Lakes and reservoirs often experience sudden increases in macrophyte biomass. These changes have the potential to alter the abiotic environment in ways that affect other species. The American lotus (Nelumbo lutea) is expanding its distribution across portions of North America. N. lutea forms a dense canopy over the shallow margins of lakes and may influence the abiotic properties of the littoral zone, but this hypothesis has not been tested. Here we investigate the effects of a growing bed of N. lutea on water quality in Pymatuning Reservoir. In summer 2007 we deployed remote logging sensors to measure dissolved oxygen and temperature inside of a N. lutea bed and in adjacent open water. Dissolved oxygen concentrations were consistently lower in the lotus bed than in open water and oxygen concentrations within the N. lutea bed declined over the course of the summer. In Jul. and Aug. the N. lutea beds experienced hypoxia while oxygen concentrations remained high in open water. Low dissolved oxygen levels in N. lutea beds may affect the distribution of fish and invertebrates and alter biochemical processes in the epibenthos.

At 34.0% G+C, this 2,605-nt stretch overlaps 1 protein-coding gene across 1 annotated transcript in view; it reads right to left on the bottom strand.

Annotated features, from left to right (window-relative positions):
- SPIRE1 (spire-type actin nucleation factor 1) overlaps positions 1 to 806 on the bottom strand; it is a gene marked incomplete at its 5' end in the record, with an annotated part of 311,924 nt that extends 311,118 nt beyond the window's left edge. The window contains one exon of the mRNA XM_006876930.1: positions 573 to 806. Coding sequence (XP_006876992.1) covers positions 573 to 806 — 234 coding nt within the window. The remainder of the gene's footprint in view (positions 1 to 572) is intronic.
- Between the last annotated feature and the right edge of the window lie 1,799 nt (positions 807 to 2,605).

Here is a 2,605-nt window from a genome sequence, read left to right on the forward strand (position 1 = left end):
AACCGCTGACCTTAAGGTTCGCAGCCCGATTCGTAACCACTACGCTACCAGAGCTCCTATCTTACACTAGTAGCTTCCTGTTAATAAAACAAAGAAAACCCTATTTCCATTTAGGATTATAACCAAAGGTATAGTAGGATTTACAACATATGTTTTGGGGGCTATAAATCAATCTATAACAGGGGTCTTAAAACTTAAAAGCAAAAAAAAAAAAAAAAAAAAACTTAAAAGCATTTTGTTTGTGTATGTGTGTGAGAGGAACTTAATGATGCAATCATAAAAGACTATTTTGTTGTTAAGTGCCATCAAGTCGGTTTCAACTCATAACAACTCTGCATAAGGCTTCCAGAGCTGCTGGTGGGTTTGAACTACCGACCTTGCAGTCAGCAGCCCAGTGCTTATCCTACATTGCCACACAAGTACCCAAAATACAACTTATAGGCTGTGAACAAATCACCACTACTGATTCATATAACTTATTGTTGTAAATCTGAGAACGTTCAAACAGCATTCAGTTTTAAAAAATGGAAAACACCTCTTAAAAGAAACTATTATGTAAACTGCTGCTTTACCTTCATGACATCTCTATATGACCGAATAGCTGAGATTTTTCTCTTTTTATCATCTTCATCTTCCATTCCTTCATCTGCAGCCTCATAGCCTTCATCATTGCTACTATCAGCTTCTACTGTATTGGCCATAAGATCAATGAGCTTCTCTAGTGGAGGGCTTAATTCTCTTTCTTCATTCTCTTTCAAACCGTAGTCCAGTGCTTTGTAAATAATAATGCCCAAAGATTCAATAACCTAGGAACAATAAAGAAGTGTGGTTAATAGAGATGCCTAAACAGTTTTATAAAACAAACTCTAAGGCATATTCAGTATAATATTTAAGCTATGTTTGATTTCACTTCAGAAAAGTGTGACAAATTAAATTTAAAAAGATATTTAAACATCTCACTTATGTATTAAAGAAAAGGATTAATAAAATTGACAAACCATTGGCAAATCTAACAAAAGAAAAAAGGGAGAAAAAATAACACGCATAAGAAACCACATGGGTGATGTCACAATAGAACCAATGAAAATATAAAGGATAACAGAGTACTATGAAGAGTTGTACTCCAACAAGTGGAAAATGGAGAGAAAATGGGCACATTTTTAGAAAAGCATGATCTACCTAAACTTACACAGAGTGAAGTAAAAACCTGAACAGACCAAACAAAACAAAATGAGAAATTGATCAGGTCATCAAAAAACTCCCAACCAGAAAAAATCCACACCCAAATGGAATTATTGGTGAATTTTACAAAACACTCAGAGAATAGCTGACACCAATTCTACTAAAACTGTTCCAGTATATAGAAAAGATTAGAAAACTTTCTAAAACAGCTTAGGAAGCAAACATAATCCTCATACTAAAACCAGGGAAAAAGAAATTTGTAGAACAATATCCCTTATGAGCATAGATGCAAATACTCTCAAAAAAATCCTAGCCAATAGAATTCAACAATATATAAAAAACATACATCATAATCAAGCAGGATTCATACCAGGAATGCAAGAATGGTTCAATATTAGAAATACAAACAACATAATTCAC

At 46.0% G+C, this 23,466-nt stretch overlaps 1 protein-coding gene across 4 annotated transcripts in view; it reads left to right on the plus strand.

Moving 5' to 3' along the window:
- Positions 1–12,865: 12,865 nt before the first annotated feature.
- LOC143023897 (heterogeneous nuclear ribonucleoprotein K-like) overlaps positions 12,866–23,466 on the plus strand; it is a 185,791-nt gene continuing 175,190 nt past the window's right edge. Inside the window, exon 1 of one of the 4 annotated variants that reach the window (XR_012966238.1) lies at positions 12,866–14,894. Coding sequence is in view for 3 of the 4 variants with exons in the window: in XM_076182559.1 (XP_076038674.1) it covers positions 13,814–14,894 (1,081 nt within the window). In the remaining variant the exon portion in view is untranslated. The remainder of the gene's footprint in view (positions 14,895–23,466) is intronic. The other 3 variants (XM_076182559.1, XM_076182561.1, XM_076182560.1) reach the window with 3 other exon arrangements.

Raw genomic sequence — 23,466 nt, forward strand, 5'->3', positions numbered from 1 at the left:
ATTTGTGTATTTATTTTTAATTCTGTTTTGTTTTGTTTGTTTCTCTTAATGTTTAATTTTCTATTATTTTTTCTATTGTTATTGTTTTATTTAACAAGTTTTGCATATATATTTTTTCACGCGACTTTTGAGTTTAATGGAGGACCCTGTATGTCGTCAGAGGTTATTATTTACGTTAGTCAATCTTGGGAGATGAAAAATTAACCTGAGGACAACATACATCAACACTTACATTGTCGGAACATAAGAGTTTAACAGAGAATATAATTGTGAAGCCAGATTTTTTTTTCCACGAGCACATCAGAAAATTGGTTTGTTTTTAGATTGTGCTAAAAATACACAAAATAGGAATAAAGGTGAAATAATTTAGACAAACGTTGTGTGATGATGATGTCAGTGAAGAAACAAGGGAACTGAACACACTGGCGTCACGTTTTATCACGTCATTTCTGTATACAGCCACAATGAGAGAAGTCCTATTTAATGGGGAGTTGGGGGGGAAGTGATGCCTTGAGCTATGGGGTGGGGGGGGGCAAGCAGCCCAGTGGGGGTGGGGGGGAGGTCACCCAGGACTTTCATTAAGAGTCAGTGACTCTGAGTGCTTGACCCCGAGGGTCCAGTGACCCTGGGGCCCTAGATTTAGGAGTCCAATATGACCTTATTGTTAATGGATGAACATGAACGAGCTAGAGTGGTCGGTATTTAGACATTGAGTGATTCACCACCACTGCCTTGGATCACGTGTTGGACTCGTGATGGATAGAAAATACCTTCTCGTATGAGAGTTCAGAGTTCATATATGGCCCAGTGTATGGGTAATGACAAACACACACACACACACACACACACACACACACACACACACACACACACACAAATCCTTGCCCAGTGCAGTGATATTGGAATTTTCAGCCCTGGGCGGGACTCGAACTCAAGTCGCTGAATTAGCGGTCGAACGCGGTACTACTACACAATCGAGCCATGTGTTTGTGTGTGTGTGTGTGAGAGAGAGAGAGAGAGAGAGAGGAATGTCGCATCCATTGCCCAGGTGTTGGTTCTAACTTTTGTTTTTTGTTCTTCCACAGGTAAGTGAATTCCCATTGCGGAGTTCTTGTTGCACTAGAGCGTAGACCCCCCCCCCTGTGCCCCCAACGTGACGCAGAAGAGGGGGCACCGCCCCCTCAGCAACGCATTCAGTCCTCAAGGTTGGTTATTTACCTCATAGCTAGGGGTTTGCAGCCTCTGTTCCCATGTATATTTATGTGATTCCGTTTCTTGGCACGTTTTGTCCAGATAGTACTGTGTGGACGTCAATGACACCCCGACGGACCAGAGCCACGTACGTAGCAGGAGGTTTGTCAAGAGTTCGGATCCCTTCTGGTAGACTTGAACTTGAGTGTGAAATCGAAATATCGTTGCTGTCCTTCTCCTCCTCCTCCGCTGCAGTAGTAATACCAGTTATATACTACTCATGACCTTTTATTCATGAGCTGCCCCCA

You have requested a machine translation of selected content from our databases. This functionality is provided solely for your convenience and is in no way intended to replace human translation. Neither BioOne nor the owners and publishers of the content make, and they explicitly disclaim, any express or implied representations or warranties of any kind, including, without limitation, representations and warranties as to the functionality of the translation feature or the accuracy or completeness of the translations.
Translations are not retained in our system. Your use of this feature and the translations is subject to all use restrictions contained in the Terms and Conditions of Use of the BioOne website.
Vol. 164 • No. 1